Inclusive education in Asia: Myth or reality?

BY GIULIA AJMONE MARSAN AND RAVINDRA NGO Disclaimer: The views expressed are purely those of the authors and may not in any circumstances be regarded as stating an official position of the Economic Research Institute for Asean and East Asia.



The Manila Times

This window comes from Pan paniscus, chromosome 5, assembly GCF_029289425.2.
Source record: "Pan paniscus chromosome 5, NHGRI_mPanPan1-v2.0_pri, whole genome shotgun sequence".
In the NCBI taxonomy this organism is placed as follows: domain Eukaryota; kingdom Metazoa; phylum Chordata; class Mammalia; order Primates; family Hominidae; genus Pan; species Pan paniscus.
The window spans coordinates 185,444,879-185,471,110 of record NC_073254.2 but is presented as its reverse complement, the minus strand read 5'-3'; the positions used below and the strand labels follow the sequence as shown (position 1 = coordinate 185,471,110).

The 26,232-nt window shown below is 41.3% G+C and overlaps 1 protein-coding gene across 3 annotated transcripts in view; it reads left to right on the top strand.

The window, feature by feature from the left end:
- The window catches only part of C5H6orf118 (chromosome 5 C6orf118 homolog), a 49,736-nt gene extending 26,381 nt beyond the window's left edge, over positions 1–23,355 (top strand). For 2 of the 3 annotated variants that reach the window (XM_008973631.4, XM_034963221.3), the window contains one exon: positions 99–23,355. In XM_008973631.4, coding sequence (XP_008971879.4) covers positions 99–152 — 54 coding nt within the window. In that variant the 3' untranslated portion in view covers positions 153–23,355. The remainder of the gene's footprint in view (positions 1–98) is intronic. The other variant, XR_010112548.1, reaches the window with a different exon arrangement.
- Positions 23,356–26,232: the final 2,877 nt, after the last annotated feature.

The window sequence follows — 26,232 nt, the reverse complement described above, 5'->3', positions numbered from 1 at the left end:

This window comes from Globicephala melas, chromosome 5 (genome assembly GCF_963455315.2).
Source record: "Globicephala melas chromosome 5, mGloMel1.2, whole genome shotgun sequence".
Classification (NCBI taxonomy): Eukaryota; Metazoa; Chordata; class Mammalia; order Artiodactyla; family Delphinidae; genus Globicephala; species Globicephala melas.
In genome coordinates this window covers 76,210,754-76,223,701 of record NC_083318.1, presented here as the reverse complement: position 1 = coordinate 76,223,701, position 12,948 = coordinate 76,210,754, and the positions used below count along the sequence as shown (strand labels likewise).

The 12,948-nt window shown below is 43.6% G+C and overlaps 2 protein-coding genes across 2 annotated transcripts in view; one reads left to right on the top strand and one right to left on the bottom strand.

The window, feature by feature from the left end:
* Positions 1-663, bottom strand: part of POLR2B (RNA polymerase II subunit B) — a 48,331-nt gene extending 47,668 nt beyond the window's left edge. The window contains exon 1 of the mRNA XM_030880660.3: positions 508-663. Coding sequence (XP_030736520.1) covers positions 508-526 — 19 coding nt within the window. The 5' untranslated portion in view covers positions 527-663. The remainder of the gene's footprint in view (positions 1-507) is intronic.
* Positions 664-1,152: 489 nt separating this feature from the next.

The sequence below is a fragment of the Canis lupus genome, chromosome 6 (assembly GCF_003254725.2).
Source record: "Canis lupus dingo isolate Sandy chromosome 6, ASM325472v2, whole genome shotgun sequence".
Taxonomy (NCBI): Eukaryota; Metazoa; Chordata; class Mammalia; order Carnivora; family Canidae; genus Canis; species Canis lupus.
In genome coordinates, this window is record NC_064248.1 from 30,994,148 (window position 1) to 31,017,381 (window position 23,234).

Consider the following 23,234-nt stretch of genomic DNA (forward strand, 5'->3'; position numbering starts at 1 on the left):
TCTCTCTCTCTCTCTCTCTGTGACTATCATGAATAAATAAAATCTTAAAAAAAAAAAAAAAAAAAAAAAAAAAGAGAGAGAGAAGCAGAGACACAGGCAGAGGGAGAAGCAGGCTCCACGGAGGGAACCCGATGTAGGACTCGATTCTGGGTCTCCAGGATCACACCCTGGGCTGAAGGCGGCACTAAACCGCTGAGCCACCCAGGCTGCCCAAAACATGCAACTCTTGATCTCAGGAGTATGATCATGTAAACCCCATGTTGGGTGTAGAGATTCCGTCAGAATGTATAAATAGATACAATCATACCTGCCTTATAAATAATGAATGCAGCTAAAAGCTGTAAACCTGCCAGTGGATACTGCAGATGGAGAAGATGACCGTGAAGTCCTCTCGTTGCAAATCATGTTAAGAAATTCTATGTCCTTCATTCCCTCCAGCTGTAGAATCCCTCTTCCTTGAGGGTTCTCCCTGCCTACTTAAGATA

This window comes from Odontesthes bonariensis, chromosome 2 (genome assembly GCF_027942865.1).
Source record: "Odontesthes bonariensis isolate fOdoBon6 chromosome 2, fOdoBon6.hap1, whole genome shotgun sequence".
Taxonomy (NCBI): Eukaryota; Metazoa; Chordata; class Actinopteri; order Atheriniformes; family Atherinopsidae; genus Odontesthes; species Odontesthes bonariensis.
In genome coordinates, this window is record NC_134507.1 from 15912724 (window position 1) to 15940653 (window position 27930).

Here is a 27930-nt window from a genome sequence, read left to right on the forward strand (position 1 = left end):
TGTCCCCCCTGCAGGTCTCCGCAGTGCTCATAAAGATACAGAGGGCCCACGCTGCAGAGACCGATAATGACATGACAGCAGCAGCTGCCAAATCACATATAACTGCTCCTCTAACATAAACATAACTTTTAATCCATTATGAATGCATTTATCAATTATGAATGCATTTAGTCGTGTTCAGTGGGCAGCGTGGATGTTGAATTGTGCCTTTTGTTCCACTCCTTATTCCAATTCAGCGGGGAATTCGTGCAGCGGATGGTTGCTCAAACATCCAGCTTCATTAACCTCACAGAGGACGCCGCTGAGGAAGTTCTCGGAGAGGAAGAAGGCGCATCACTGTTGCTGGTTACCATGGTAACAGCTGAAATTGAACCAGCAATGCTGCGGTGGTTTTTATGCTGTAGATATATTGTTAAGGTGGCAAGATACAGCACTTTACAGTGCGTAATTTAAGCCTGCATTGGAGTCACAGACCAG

HAS the current pandemic changed our behaviors and the way students and children learn? Yes, definitely. Does the new normal contribute to an equal and more inclusive education system in Asia? The answer is not that simple. While the transition to a digital economy is accelerating in many parts of Asia, with several Southeast Asian nations among the fastest-growing digital economies in the world, the advances are not reaching all places and groups at the same rate. Socioeconomic disparities, for example, result in unequal access to technology; gender gaps, as girls are underrepresented in the sciences, technology, engineering and mathematics (STEM) fields; and unequal access to education, with some schools lacking the capacity and infrastructure to support marginalized groups such as persons with disabilities. All these issues and challenges have been accentuated by the impact of the Covid-19 pandemic, which has accelerated the Fourth Industrial Revolution but also impaired the mental and social health of many students. Training of educators is lacking and educational technology is misused by teachers — the backbone of education — resulting in ethical issues such as cyberbullying and invasion of data privacy. Students need to improve and strengthen core soft skills such as decision-making, critical thinking and teamwork, among others, to tackle the challenges of tomorrow. Yet, there is room for optimism. Online learning is becoming more common and, for those who have an internet connection, more accessible, affordable and mobile. New forms of blended and hybrid learning may complement and replace traditional teaching and reach a wider audience, with thousands of students connected at the same time, wherever they are. In Singapore, for example, Akadasia is a mission-driven education technology business that aims to empower educators everywhere by providing a digital platform for peer learning and exchange. Another example is PreSchool, a consultancy company that provides business-to-business solutions and services such as teacher training, student programs and curriculum development, emphasizing family support as teachers and families must work together. Policymakers across Asia must monitor these fast-changing developments and work with education and training partners to promote inclusive education. Important priorities include the following: Tackling inequity, exclusion and marginalization with teacher training and workshops. Education must be tailored for students with special skills and needs. Many teachers lack the skills to teach people in marginalized communities, including students with disabilities, those affected by cyberbullying, and those, particularly girls, facing barriers to STEM education because of sociocultural norms. Policymakers across Asean must implement appropriate training and skills programs to equip teachers with the tools to provide more inclusive education. Strengthening teachers’ skills and competencies for digital inclusion. As new generations of students become more technology savvy and capable of looking for information online, the issue of teachers’ digital upskilling, with a focus on inclusion, becomes increasingly important. Education eco-systems need to balance students’ social-emotional and cognitive skills; strengthen students’ basic skills; and equip students with the work skills that will enable them to improve society and with self-awareness, creativity, mindfulness and positive psychology. DEVELOPING MORE flEXIBLE AND DYnamic curricula. Teaching methods must reflect and adapt to the current context and prepare for the future. Students learn how to become more agile and adaptive and how to collaborate and participate in solving problems. Enhancing physical infrastructure to create a healthy environment for students and improving digital technology. A safe school environment is vital not only for children but also for the reputation and awareness of the school. With more funding from the government, digital equipment such as computers, data centers and internet access can be improved for a more comprehensive digital experience. Many countries in Asean are putting education and skills at the center of their post-pandemic recovery strategies. They emphasize the need to combine investment in (digital) infrastructure with more “soft” tools to promote lifelong learning and effective leadership and management skills of all education staff. For example, in Cambodia, quality teaching and a healthy school environment are seen as building blocks to be combined with project-based learning and general entrepreneurial skills. Broadening partnerships. Collaborations are essential to education and training. Promoting public–private partnerships is urgent, as is proactively engaging all stakeholders, especially research institutes, think tanks, and other educationoriented institutions, to take the quality of education to new heights. Nobel Peace Prize winner Malala Yousafzai said: “One book, one pen, one child and one teacher can change the world.” We adapt her words: “One computer, one child and one teacher can make the world a better place.” This op-ed summarizes the messages that emerged during the ERIAAsian Network online conference: “The Future of Education in Asia and Skills in Asia.” Speakers at the conference included Hang Chuon Naron, Cambodia’s minister of education, youth and sports; Mariagrazia Squicciarini, chief executive officer, social and human sciences sector, United Nations Education, Scientific and Cultural Organization (Unesco); and Neelesh Bhatia, representing the private sector, among others. Giulia Ajmone Marsan is strategy and partnership director of the Economic Research Institute for Asean and East Asia (ERIA). Ravindra Ngois founder and CEO of The Asian Network.